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HM's sloop Sulphur (master John Perriam), carrying military personnel, accompanied the barque Parmelia which brought the first European settlers to Western Australia in 1829. Its commander was Captain William T. Dance, whose wife's name was Helen. His lieutenant was William Preston. Also aboard was Capt Frederick Chidley Irwin, in command of the 63rd regiment.
Foundation Day has always been observed on June 1, although it was on June 2, 1829, that Captain James Stirling, with Surveyor-General Roe and the first contingent of 68 settlers, arrived at Fremantle in the transport Parmelia. The Parmelia grounded on a bank that still bears her name, but was floated off the next day and the Governor and his fellow settlers landed on Garden Island. On June 18 Lieutenant-Governor Stirling landed on Rous Head, and it was from there that his first proclamation annexing the colony to the British Empire was made. A detachment of the 63rd Regiment from H.M.S. Sulphur had landed the previous day to be in readiness for the ceremony. Hitchcock: 10.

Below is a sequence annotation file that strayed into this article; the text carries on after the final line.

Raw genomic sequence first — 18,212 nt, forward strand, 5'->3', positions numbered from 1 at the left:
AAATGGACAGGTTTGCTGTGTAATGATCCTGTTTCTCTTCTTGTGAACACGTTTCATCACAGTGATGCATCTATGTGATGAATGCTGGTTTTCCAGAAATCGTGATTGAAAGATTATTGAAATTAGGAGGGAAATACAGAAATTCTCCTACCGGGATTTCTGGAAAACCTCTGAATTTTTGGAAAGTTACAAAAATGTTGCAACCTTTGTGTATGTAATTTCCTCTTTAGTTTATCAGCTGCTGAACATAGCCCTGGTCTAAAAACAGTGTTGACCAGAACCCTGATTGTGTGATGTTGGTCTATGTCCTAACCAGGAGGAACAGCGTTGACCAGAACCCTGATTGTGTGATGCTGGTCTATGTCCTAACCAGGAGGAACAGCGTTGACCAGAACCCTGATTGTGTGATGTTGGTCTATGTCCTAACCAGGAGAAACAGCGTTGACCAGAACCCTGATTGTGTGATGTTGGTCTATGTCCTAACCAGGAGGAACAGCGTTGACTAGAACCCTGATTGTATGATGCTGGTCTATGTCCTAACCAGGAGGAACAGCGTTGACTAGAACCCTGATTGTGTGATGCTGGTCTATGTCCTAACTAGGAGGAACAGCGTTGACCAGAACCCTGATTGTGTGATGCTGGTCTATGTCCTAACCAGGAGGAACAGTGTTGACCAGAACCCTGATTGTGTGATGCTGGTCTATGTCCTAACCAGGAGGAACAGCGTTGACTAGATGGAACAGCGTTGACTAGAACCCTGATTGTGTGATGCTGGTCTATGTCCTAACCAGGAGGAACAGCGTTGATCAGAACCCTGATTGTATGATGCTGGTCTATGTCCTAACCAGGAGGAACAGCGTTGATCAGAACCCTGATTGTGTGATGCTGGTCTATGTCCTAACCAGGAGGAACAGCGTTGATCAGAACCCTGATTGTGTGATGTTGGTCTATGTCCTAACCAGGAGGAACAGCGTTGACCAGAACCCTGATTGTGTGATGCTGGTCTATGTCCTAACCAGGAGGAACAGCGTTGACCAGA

'Cygnet' [Cyril Bryan], 'H.M. Bomb Sulphur: a forgotten chapter', West Australian 17 January 1935: 19 (above).
Hitchcock, J.K. 1929, The History of Fremantle, The Front Gate of Australia 1829-1929, Fremantle City Council.
Whiteley, E.S. 1967, 'H.M.S. Sulphur', Early Days, vol. 6, part 6: 45-55.
WA Genealogical Society 1829 ship arrivals.
WA Genealogical Society page for this ship contains a Return of Officers and Ship's Company of HMS Sulphur, transcribed from Battye Library Acc 36 Vol 1/67 by Graham Bown. It was first published in the Settlers Gazette, Newsletter of the Swan River Pioneers 1829-1838 from Issue No. 8, September 1996.
Garry Gillard | New: 16 January, 2015 | Now: 13 March, 2021